be compressed, more fragile elements (piston, rod, and block) are compromised instead. Typically,
the piston and rod both fail – even causing the cylinder wall to crumble in the process. We have
seen hydro-locked engines in which the cylinder wall failed right along with the piston and rod,
causing coolant to flood the oil pan. In this case the hydro-lock would have bent or snapped the
number-5 connecting rod, and even could have broken the crankshaft.
Jeff probably noticed his Mustang’s temperature gauge running on the high side, especially during
hot weather, but it was never quite hot enough to boil over. As Jeff, and earlier his uncle, drove the
Mustang, the right bank of cylinders ran very hot without notice. Adding insult to injury was the fact
that the water pump was installed without a backing plate, which further aggravated cooling issues.
Without the steel backing plate, coolant was never properly channeled through the pump and the
water jackets, making a hot-spot situation even worse. In this case, the water pump impeller
contacted the timing cover due to the missing plate. Why anyone removed this plate in the first
place is beyond us. In any case, it all contributed to engine failure.
Original 289 Cast Iron 4 barrel intake manifold
Since the owner, Jeff
Fischbach, wants this engine to
be kept original, he has elected
to go with a factory cast-iron
four-barrel intake manifold with
the correct Autolite 4100
carburetor. We can improve its
performance without adversely
affecting originality.
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This has been a sample page from

How to Rebuild the Small Block Ford How to Rebuild the Small Block Ford
by George Reid
One of the best reference books available for rebuilding the
Ford 221, 260, 289, 302, Boss 302, 351W, 351C, 351M and 400
Over the years, the small-block Ford has remained one of the most
popular and widely used engines on the planet. From the earliest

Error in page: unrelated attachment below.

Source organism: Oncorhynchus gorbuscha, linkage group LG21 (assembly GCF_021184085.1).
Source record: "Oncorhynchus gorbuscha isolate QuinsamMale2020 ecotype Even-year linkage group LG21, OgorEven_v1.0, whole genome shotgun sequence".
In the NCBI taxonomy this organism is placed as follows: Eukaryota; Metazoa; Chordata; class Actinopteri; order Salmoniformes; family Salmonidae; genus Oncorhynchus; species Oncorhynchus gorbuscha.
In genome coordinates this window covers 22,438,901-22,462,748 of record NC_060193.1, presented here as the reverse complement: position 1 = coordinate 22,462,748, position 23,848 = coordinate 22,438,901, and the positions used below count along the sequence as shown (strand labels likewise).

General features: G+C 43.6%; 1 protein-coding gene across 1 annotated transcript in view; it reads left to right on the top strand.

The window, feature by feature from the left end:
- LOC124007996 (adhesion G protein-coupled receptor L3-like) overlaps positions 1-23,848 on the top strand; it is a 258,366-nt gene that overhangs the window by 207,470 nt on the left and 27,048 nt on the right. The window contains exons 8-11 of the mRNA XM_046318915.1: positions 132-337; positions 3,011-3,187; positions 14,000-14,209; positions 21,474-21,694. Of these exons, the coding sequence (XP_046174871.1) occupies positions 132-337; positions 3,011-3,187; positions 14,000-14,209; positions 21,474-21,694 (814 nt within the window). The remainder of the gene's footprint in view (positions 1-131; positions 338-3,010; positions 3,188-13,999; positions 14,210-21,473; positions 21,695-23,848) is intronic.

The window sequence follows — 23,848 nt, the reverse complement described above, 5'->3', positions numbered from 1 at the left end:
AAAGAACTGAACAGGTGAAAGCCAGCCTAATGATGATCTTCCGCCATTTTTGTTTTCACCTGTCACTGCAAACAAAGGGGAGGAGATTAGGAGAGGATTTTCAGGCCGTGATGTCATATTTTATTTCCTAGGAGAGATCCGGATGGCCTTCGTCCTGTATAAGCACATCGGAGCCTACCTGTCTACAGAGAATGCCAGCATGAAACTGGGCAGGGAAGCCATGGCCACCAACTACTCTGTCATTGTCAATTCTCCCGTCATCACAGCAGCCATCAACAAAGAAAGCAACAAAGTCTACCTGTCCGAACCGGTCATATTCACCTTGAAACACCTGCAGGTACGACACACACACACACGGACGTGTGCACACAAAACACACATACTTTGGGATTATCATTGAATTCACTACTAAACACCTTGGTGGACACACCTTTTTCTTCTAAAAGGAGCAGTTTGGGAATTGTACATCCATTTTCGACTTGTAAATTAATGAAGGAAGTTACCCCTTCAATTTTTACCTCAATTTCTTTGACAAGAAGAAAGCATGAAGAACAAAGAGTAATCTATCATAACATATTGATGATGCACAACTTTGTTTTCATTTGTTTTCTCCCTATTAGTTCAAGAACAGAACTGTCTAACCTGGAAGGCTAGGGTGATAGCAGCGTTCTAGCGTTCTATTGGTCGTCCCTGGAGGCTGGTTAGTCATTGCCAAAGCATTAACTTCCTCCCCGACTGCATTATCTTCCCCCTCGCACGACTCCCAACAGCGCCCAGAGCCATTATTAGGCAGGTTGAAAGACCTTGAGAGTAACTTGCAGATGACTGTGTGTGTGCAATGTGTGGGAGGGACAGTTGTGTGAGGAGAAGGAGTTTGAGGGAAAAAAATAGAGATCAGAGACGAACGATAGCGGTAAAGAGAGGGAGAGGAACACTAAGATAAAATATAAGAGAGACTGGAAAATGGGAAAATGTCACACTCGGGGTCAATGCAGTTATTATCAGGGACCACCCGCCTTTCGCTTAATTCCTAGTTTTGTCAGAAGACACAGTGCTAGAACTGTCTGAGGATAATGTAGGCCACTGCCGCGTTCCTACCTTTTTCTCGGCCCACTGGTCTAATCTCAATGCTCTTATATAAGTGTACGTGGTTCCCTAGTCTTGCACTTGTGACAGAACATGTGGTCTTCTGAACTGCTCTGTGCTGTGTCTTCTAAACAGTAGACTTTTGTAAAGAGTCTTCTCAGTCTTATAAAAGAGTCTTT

Fairlanes and Mustangs to the latest Mustangs and light trucks, the
Ford small-block has powered them all. With the amount of aftermarket
support and rebuildable cores out there, you don’t have to worry about
spending an arm and a leg for a quality rebuild – especially if you do
the teardown and assembly yourself. This all-new color edition of How
to Rebuild the Small-Block Ford guides you step by step through a
rebuild, including: planning your rebuild, disassembly and inspection,
choosing the right parts, machine work, assembling your engine, and
first firing and break-in. The Workbench format also gives you helpful
hints and tips on performance upgrades, including cams, heads,
ignition, induction, and more. It also points out problem areas to watch
for, professional builder tips, jobs that need special care or special
tools, and more. Whether you're a first-time engine builder or a
seasoned professional, this is the essential guide to rebuilding your
small-block Ford.
Chap. 1 - Before You Begin
Chap. 2 - Engine Disassembly
Chap. 3 - Selecting Parts
Chap. 4 - Machine Shop
Chap. 5 - Engine Assembly
Chap. 6 - Break-In Tuning
Chap. 7 - Buyer's Guide
Chap. 8 - Engine Math
This is one of the best reference books available for rebuilding the small
block Ford and something that any enthusiast will love!
How to Rebuild
the Small Block Ford
by George Reid
Condition: NEW
8-1/2 x 11"
Softbound
144 pages
495 Color Photos

Item: SA102
Price: $22.95
Click here to buy now!